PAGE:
Scott Kim first escaped North Korea at the age of 17, and ended up in and out of China for six years. Paying a broker to make it to South Korea was far out of reach for Kim and his mother. Instead, they lived as undocumented immigrants and worked as farm laborers in China. But one year after escaping North Korea, Kim’s neighbor reported his status to the police, who brought him and his mother back to North Korea.
Kim was taken to a detention center, where authorities determine where to send defectors next. He was put in a cell with 20 other defectors. There was one toilet in the corner and no space to lie down. Day and night, the defectors sat on the ground. When he or other defectors were told to proceed down the corridor to the warden’s office, they were made to crawl on their hands and feet. Officers beat them with gloves and sticks as they went. “We lost all our rights as human beings,” Kim said. “We were treated like animals, literally. We had to crawl on the floor to move from place to place.”
Despite the fact that one of North Korea’s biggest reeducation camps is in Chongori, near his hometown in Musan, Kim was sent to a center further south. Because no one knew him — and internet and phone service was nonexistent at the time — he was able to lie about his age, telling guards he was only 15 years old and had been in China looking for his mother. Rather than send him to one of the country’s brutal labor camps or political camps, he was sent to a center for orphaned children.
Shortly after arriving, he escaped and went back to China, where he got work as a farm laborer near Helong, a city in northeastern China. “Every day, I planted, farmed, logged on the mountain. Corn, beans, potatoes,” he said. “Life was better because I was not starving. I could eat and be full after meals.”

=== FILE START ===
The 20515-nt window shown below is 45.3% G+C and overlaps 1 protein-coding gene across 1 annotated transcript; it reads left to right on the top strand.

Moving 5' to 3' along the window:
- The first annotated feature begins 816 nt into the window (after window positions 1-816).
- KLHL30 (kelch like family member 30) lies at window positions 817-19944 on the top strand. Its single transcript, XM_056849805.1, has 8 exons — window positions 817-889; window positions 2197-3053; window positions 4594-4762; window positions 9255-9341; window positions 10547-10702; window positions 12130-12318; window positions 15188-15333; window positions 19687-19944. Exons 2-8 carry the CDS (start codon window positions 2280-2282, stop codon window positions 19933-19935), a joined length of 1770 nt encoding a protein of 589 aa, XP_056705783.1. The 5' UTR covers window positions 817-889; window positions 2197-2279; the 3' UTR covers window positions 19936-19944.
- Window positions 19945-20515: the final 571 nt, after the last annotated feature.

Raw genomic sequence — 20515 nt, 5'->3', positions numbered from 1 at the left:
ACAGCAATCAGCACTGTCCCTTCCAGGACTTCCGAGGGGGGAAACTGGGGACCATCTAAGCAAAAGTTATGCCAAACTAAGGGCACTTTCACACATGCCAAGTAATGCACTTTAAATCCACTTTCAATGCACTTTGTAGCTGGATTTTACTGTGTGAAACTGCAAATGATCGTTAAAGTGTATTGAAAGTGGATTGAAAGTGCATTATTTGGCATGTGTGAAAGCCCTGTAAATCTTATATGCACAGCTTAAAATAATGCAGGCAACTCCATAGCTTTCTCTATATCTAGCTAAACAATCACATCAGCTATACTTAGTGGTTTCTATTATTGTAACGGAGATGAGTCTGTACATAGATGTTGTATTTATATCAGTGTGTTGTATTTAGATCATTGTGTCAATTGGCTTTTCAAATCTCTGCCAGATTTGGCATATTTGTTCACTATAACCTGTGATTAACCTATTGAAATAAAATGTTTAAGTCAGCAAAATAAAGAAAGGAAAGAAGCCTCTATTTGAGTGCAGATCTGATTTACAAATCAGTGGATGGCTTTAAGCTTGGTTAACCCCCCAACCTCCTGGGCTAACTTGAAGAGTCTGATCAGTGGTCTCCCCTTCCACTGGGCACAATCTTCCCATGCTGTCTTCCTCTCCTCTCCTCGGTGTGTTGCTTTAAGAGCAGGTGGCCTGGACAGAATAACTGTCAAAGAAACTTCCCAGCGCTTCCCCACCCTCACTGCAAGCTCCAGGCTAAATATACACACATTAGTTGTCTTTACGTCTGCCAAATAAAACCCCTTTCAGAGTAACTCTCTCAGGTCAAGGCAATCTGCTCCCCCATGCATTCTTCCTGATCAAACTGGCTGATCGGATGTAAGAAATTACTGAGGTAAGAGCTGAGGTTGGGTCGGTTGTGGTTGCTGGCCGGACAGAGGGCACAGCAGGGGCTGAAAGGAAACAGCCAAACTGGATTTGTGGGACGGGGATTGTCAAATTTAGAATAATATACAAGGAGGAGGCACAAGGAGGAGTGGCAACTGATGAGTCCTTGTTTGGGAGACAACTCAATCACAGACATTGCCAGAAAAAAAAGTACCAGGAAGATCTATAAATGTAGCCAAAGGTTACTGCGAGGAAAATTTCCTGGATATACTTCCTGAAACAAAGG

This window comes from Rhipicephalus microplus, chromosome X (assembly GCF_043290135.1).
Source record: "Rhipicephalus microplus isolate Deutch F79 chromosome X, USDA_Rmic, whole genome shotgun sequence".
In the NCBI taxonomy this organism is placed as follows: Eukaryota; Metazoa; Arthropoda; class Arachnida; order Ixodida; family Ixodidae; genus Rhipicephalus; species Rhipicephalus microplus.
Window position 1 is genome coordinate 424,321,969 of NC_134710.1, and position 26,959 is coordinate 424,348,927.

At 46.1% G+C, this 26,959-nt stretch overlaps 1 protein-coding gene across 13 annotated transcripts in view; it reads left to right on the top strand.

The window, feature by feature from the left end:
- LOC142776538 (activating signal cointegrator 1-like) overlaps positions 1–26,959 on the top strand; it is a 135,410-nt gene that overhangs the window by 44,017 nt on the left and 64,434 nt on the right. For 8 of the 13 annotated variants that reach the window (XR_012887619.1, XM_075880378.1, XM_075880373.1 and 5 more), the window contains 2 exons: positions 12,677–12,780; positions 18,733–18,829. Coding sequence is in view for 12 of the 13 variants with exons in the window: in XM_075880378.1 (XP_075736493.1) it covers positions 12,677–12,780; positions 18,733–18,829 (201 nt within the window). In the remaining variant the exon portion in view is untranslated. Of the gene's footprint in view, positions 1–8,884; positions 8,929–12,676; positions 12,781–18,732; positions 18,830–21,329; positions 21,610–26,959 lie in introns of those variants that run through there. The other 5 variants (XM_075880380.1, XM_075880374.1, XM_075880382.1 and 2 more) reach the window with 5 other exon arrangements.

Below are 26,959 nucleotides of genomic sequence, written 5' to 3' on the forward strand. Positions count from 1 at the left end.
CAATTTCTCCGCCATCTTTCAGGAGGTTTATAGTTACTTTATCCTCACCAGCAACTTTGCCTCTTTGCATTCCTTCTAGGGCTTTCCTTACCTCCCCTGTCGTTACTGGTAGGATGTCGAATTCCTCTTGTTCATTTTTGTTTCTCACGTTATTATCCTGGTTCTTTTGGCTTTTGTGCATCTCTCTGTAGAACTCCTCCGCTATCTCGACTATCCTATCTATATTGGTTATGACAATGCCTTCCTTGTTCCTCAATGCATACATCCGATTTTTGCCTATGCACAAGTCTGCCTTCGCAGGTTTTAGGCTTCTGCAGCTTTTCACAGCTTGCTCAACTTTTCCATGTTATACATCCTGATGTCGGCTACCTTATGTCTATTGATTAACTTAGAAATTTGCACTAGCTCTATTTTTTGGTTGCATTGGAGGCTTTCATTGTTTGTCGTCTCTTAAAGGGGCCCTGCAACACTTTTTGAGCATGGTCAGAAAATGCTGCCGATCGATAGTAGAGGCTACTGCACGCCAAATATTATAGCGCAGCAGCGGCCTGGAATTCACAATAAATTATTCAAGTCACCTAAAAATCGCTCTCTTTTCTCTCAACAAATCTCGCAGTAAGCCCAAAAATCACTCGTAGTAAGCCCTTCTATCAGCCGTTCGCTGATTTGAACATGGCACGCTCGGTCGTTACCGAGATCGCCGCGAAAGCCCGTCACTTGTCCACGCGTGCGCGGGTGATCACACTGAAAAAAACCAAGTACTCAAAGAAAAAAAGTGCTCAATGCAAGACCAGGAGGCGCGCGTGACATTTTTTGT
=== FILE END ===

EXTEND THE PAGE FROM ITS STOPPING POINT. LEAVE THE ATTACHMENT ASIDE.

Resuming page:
Kim was caught a second time, a neighbor again reporting him to the police. This second time he was sent back to North Korea, he wasn’t so lucky. He was sent to the concentration camp near his hometown. From there he was sent to a labor camp, where for months he chopped down trees on a mountain. He escaped one day when he realized that all his fellow laborers were at the top of the mountain chopping while he was at the bottom. He ran away as fast as he could until he found a train that he could take him north to cross the border with China again.
After some time in China, he was caught a third time and sent to a camp for political prisoners — the worst place to be sent, as imprisonment there is interminable. He escaped the camp by bribing the authorities through a broker, who helped him make it across the border with China a final time.
In China, he went back to work to pay off his debt to the broker. One day, he got a call from a North Korean woman who told him that his mother was dying of cancer. For the first time in many years, the two saw each other. “When I opened the door of my mother’s house, I froze, and couldn’t say anything, because my mother looked incredibly different,” he said. “There was no fat on her, and her whole body looked like a triangle, I just went outside and cried for a long time and came back again, and I embraced my mother and we cried together.”
Several days later, a friend of his mother offered his mother the opportunity to escape to South Korea via Laos and Cambodia. A broker was taking a group; they had an extra space. Unable to walk, Kim’s mother told Kim he had to go and become educated. Once he was settled, she said, he could bring her and help others in need. He decided to go. The night before Kim and the group of defectors were to cross the border into Laos, he received a call telling him that his mother had died.
In 2007, six years after he first escaped, Kim finally made it to South Korea.